I am a better driver than you think: examining self-enhancement for driving ability


  • A portion of this work was supported by NIMH, National Research Service Award, MH14257, to the University of Illinois Department of Psychology, completed while the first author was a postdoctoral trainee in the Quantitative Methods Program at UIUC.

Correspondence concerning this article should be addressed to Michael Roy, Department of Psychology, Elizabethtown College, 1 Alpha Dr., Elizabethtown, PA 17022, USA. E-mail: roym@etown.edu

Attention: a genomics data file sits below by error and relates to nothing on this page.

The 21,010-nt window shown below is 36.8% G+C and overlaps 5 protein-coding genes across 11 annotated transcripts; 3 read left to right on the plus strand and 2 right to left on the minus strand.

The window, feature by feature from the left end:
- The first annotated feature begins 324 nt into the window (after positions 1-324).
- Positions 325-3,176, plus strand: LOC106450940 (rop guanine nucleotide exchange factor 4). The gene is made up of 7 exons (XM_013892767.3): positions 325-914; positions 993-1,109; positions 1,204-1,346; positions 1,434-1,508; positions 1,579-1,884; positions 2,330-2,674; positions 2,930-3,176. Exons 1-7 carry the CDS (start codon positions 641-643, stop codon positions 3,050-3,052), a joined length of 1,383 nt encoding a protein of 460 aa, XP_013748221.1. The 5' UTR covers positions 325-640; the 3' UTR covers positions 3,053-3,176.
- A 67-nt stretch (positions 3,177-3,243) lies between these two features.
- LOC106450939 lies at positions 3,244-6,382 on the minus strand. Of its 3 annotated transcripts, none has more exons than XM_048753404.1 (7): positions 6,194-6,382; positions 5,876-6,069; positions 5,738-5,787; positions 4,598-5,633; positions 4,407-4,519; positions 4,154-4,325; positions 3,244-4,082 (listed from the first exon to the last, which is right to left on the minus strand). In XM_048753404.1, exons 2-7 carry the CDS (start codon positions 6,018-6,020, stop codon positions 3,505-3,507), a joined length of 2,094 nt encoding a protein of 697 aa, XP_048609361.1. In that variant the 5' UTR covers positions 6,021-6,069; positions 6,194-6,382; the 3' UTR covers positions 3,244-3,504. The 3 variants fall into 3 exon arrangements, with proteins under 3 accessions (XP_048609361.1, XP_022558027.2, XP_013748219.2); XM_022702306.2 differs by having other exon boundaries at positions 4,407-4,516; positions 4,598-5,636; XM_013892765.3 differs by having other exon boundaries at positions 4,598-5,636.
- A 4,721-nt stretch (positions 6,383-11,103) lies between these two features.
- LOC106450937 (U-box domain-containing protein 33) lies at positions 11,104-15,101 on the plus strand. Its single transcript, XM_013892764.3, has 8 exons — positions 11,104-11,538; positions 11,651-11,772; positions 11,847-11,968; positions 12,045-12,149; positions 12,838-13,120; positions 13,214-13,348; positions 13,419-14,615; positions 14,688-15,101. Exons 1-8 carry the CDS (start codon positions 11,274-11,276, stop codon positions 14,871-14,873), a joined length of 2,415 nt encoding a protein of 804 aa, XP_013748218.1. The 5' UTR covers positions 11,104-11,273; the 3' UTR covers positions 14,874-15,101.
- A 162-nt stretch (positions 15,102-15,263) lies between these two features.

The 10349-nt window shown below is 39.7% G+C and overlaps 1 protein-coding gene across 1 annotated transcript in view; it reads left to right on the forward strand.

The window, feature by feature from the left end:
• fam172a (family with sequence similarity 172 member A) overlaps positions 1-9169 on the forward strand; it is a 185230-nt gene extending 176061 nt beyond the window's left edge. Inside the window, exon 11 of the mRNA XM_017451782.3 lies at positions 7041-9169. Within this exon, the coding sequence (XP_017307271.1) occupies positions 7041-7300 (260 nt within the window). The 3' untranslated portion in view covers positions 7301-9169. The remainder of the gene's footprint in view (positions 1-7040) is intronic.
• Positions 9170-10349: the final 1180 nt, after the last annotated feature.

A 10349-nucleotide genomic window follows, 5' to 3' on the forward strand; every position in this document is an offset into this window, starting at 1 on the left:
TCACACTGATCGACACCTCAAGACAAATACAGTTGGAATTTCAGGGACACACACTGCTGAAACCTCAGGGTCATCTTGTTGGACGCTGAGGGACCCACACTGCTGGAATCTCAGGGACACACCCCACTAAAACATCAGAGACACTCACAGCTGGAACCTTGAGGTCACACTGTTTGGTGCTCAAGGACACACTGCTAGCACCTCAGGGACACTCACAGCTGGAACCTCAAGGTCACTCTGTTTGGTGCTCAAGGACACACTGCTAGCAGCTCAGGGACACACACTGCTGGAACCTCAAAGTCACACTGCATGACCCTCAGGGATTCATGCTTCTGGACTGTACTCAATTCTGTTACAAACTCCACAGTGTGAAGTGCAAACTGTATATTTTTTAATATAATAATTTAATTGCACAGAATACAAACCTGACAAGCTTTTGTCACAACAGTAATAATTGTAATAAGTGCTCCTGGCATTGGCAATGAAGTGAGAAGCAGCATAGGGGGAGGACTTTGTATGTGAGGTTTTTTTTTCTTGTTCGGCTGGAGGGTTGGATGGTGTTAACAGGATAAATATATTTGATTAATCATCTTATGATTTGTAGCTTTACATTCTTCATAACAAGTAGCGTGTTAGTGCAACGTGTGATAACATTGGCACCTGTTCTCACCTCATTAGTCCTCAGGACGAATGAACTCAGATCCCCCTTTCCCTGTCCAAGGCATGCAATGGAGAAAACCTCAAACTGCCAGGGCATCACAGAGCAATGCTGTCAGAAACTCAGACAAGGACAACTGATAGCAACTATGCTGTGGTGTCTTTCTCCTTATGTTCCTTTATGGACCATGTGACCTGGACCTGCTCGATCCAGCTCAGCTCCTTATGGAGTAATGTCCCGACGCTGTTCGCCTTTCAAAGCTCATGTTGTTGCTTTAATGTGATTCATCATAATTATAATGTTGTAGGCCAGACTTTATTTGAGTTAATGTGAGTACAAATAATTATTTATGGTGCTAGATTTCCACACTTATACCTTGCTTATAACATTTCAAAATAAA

We examined whether people recognized that others might disagree with their high self-assessments of driving ability, and, if so, why. Participants in four experiments expressed a belief that others would assess them as worse drivers than they assessed themselves. This difference appears to be caused by participants' use of their own, idiosyncratic definition of driving ability. In Experiments 2 and 3, participants reported that others would supply similar assessments of their ability when the skill was less ambiguous. Results of Experiment 4 indicate that participants recognize that there may be more than one way to view driving performance. Participants appear aware that others likely disagree with their self-assessment of driving ability due to differences in how others define driving ability.